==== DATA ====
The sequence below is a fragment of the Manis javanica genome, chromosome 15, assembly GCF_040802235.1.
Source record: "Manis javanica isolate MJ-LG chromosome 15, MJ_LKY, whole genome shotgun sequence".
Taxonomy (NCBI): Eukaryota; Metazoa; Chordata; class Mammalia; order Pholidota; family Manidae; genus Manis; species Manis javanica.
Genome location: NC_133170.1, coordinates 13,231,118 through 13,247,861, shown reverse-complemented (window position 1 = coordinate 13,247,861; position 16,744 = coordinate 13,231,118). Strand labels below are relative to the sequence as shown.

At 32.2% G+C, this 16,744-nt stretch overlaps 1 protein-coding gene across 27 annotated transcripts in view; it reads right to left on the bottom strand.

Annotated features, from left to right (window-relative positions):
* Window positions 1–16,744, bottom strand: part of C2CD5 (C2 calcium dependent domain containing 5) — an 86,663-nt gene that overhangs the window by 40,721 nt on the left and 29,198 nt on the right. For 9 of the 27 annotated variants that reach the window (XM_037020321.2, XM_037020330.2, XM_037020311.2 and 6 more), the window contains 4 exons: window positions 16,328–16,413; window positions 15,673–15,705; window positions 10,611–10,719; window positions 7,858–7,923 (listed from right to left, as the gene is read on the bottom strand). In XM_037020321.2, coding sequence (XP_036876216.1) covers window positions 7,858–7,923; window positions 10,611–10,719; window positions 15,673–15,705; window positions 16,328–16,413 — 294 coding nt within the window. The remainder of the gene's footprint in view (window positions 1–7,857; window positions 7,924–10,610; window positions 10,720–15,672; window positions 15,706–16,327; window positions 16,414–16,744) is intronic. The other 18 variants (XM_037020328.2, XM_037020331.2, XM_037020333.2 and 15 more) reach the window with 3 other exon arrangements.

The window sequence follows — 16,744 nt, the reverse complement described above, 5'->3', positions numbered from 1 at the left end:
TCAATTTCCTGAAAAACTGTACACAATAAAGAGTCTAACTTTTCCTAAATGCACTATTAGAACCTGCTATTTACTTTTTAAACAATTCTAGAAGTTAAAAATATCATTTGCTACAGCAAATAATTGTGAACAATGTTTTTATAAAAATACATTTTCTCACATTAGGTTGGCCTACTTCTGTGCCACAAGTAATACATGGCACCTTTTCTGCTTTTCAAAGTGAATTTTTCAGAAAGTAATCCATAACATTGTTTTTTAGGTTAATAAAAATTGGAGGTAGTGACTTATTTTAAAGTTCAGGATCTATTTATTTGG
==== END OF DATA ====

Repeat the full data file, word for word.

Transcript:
The sequence below is a fragment of the Manis javanica genome, chromosome 15, assembly GCF_040802235.1.
Source record: "Manis javanica isolate MJ-LG chromosome 15, MJ_LKY, whole genome shotgun sequence".
Taxonomy (NCBI): Eukaryota; Metazoa; Chordata; class Mammalia; order Pholidota; family Manidae; genus Manis; species Manis javanica.
Genome location: NC_133170.1, coordinates 13,231,118 through 13,247,861, shown reverse-complemented (window position 1 = coordinate 13,247,861; position 16,744 = coordinate 13,231,118). Strand labels below are relative to the sequence as shown.

At 32.2% G+C, this 16,744-nt stretch overlaps 1 protein-coding gene across 27 annotated transcripts in view; it reads right to left on the bottom strand.

Annotated features, from left to right (window-relative positions):
* Window positions 1–16,744, bottom strand: part of C2CD5 (C2 calcium dependent domain containing 5) — an 86,663-nt gene that overhangs the window by 40,721 nt on the left and 29,198 nt on the right. For 9 of the 27 annotated variants that reach the window (XM_037020321.2, XM_037020330.2, XM_037020311.2 and 6 more), the window contains 4 exons: window positions 16,328–16,413; window positions 15,673–15,705; window positions 10,611–10,719; window positions 7,858–7,923 (listed from right to left, as the gene is read on the bottom strand). In XM_037020321.2, coding sequence (XP_036876216.1) covers window positions 7,858–7,923; window positions 10,611–10,719; window positions 15,673–15,705; window positions 16,328–16,413 — 294 coding nt within the window. The remainder of the gene's footprint in view (window positions 1–7,857; window positions 7,924–10,610; window positions 10,720–15,672; window positions 15,706–16,327; window positions 16,414–16,744) is intronic. The other 18 variants (XM_037020328.2, XM_037020331.2, XM_037020333.2 and 15 more) reach the window with 3 other exon arrangements.

The window sequence follows — 16,744 nt, the reverse complement described above, 5'->3', positions numbered from 1 at the left end:
TCAATTTCCTGAAAAACTGTACACAATAAAGAGTCTAACTTTTCCTAAATGCACTATTAGAACCTGCTATTTACTTTTTAAACAATTCTAGAAGTTAAAAATATCATTTGCTACAGCAAATAATTGTGAACAATGTTTTTATAAAAATACATTTTCTCACATTAGGTTGGCCTACTTCTGTGCCACAAGTAATACATGGCACCTTTTCTGCTTTTCAAAGTGAATTTTTCAGAAAGTAATCCATAACATTGTTTTTTAGGTTAATAAAAATTGGAGGTAGTGACTTATTTTAAAGTTCAGGATCTATTTATTTGG